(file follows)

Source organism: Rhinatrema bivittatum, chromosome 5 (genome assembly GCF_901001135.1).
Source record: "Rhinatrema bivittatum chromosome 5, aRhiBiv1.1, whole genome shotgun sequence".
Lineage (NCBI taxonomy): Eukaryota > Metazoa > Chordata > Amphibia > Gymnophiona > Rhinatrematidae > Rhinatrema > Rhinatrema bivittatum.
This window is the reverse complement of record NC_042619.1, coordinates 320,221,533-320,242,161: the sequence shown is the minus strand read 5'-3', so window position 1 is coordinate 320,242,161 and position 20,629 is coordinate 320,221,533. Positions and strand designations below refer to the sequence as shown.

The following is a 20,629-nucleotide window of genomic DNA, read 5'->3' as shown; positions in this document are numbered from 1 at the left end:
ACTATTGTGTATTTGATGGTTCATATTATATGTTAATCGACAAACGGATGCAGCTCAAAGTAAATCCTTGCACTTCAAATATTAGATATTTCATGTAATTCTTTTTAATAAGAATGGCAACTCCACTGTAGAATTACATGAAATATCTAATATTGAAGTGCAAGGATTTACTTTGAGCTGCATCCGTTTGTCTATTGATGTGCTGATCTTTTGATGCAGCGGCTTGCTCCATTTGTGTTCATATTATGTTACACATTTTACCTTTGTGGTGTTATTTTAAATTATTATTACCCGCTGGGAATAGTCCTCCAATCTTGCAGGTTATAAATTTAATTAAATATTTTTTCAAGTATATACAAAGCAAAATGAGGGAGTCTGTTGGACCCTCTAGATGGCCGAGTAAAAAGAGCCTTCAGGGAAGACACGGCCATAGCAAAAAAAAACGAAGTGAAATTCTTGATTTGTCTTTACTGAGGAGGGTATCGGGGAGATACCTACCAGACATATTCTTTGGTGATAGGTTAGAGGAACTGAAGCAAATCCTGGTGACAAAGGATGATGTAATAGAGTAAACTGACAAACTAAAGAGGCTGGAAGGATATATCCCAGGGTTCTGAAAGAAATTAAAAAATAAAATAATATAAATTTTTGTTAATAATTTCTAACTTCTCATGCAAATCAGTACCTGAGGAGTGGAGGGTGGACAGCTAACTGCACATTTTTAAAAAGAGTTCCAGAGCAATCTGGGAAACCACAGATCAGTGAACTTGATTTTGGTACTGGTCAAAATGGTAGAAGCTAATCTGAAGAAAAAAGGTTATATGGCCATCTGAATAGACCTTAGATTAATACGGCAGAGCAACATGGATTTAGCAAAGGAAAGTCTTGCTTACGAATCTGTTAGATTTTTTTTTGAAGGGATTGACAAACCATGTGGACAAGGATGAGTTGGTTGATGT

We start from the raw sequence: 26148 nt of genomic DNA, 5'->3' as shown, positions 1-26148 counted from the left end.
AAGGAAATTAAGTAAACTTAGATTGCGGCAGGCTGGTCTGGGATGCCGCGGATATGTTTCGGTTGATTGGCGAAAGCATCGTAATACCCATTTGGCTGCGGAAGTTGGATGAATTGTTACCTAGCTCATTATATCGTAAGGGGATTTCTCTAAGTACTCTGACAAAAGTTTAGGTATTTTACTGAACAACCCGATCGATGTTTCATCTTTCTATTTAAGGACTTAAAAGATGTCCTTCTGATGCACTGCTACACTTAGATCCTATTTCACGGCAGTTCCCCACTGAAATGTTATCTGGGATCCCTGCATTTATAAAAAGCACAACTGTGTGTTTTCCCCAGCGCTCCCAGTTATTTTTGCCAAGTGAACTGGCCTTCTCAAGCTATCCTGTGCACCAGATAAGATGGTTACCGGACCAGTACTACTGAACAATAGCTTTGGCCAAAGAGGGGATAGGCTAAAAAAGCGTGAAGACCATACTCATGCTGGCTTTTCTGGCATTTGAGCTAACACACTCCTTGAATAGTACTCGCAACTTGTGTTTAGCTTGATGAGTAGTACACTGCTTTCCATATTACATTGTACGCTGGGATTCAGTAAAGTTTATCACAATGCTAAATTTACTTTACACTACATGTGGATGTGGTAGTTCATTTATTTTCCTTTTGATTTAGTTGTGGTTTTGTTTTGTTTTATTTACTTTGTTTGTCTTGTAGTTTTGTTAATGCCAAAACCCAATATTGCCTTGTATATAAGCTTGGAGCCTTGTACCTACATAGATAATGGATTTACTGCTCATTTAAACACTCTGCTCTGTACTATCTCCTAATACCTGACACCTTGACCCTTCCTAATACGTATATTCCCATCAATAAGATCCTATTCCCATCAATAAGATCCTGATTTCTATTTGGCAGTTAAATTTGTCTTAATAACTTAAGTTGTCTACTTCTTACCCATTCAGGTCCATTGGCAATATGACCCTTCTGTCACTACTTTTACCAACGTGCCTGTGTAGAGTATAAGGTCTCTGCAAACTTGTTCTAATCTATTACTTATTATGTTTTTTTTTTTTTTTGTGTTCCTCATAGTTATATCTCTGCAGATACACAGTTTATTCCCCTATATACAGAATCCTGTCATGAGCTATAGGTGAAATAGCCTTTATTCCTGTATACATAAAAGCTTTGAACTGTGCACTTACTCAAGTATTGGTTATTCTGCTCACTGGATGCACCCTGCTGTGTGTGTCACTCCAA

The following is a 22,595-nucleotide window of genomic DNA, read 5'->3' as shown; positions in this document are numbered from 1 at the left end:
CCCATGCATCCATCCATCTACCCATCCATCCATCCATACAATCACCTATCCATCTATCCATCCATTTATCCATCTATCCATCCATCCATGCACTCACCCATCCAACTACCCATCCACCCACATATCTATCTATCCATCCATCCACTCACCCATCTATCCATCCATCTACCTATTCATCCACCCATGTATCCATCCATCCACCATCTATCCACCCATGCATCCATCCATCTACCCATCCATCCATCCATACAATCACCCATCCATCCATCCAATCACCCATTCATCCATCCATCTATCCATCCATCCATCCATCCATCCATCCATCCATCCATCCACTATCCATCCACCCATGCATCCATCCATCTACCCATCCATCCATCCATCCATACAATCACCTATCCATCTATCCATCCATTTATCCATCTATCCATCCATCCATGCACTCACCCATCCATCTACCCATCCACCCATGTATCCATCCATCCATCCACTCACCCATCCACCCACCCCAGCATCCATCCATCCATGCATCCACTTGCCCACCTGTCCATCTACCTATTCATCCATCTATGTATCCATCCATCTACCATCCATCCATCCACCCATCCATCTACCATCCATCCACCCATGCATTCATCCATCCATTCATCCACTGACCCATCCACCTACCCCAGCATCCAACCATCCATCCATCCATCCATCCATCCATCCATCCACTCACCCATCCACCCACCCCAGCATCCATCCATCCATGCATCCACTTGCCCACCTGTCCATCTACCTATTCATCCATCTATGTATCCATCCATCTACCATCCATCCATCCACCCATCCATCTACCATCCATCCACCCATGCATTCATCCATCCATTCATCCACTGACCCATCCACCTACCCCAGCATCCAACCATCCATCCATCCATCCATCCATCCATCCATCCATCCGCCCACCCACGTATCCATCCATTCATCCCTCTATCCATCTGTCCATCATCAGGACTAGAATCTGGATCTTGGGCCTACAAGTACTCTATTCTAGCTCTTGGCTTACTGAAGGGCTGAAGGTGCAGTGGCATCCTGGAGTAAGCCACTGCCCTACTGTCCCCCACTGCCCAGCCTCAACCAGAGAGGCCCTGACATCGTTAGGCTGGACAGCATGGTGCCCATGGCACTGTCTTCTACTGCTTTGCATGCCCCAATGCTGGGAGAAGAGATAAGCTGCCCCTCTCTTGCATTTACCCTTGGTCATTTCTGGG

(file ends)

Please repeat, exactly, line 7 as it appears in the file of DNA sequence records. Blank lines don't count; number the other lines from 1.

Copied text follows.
We start from the raw sequence: 26148 nt of genomic DNA, 5'->3' as shown, positions 1-26148 counted from the left end.